Sweating bullets over network saturation, are we? AT&T's obviously taking a good helping of heat today over Sling's rock-and-a-hard-place decision to remove 3G streaming capability from its SlingPlayer Mobile build for the iPhone -- a decision that gets at the very heart of several hot-button issues plaguing AT&T and Apple alike -- and the carrier understandably felt the need to release an official statement to address the situation. Unfortunately, it prompts as many questions as it offers answers. It starts off simply enough, stating that apps like SlingPlayer could create congestion on the network that denies services to others -- and while a truly trivial number of users own Slingboxes, we understand what they're getting at; no amount of tweaking or fudging of a modern HSPA network can withstand the traffic onslaught generated by wildly popular streaming video services.
Here's where we start to lose our way, though. AT&T cites a portion of its wireless terms and conditions -- "Applications like this, which redirect a TV signal to a personal computer, are specifically prohibited under our terms of service" -- and says that it considers "smartphones like the iPhone to be personal computers in that they have the same hardware and software attributes as PCs." Sure, guys, but a RAZR shares 85 percent of its DNA with a PC and an iPhone shares 87 percent, so we're splitting hairs here -- never mind the fact that you've inexplicably labeled the S60-powered Nokia 6650 (which can run SlingPlayer, by the by) a dumbphone simply because it lacks a QWERTY keyboard. Furthermore, AT&T specifically points out that it doesn't restrict users from downloading streaming videos, which is the very problem SlingPlayer generates -- the upload from the user's TV on the far end is the ISP's concern, not AT&T's, and we figure that the network pressure generated by the download is roughly equivalent to watching a whole bunch of YouTube videos. It doesn't add up.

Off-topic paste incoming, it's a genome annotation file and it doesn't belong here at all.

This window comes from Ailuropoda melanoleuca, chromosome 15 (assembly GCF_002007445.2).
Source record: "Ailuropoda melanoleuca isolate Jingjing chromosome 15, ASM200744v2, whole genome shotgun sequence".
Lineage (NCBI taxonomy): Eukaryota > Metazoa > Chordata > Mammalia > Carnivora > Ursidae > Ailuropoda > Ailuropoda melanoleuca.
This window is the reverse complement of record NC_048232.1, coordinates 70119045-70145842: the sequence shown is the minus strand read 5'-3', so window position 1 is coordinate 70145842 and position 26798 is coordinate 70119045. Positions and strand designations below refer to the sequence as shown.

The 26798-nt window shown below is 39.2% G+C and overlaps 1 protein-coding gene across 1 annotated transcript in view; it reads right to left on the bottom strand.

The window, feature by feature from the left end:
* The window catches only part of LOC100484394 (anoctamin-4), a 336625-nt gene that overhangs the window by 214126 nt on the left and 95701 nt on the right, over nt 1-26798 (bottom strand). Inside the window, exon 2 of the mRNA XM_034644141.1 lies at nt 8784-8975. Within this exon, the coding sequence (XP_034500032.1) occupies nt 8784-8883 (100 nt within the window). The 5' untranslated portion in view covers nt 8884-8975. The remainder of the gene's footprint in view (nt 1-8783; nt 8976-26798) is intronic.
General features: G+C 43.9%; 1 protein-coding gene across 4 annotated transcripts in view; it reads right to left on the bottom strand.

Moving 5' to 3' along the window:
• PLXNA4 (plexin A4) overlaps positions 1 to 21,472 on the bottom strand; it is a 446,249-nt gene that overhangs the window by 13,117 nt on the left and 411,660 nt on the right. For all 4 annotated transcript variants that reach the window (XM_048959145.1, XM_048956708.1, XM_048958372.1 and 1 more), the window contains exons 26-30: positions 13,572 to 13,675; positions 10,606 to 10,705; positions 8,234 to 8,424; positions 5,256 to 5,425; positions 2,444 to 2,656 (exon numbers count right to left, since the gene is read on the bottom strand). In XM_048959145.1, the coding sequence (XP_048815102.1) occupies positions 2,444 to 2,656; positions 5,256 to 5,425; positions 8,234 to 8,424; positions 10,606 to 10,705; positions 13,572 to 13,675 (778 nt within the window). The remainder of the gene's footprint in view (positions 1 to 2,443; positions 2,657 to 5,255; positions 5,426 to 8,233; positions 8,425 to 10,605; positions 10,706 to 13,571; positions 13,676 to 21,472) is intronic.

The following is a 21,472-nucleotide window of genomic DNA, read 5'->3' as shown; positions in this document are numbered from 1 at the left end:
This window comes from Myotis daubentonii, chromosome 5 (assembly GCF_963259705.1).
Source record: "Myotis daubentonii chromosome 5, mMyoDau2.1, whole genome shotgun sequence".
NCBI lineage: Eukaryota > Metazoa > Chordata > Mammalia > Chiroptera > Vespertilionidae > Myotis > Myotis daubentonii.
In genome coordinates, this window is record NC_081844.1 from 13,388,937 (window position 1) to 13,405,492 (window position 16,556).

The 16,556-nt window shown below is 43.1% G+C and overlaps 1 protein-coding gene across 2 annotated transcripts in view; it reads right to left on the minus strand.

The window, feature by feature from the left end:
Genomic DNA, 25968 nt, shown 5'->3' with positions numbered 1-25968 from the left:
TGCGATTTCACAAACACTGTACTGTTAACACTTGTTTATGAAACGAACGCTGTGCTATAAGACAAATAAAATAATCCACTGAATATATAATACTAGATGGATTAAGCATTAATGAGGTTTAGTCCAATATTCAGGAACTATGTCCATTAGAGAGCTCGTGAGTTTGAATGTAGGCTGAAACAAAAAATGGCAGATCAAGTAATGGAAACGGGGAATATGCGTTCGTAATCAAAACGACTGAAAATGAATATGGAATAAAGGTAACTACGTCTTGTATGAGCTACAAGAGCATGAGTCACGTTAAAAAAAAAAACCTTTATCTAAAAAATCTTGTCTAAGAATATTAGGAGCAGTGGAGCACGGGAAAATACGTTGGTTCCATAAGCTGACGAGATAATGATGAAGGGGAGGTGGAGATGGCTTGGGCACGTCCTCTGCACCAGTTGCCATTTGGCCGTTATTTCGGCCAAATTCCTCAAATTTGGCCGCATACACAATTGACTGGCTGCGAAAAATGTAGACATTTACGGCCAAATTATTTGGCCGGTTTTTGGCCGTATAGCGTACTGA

Next, the carrier uses the opportunity to pimp its extensive WiFi network and says that you're welcome to use SlingPlayer there; that's all well and good, and yes, it's cool that AT&T gives iPhone users free access to the hotspots, but it's no substitute for the mobility of streaming Sling over the WWAN, which works really freaking well -- just ask countless BlackBerry, S60, WinMo, and Palm users who are using SlingPlayer as you read this. The only material difference is that they can't be touched -- not as easily, at least, as iPhone users who are bound to the whim of Apple's singular, all-powerful clearinghouse.
Look, AT&T, just tell it like it is: you're saying your 3G network would fold like a cheap suit if these apps took off. Thing is, it already has in some places -- trust us, we've experienced it firsthand -- so let's make sure the blame gets distributed appropriately here.
Follow the break for AT&T's full statement.
"Slingbox, which would use large amounts of wireless network capacity, could create congestion and potentially prevent other customers from using the network. The application does not run on our 3G wireless network. Applications like this, which redirect a TV signal to a personal computer, are specifically prohibited under our terms of service. We consider smartphones like the iPhone to be personal computers in that they have the same hardware and software attributes as PCs.
That said, we don't restrict users from going to a Web site that lets them view videos. But what our terms and conditions prohibit is the transferring, or slinging, of a TV signal to their personal computer or smartphone.
The Slingbox application for the iPhone runs on WiFi. That's good news for AT&T's iPhone 3G customers, who get free WiFi access at our 20,000 owned and operated hot spots in the U.S., including Starbucks, McDonalds, Barnes & Noble, hotels, and airports. AT&T is the industry leader in WiFi."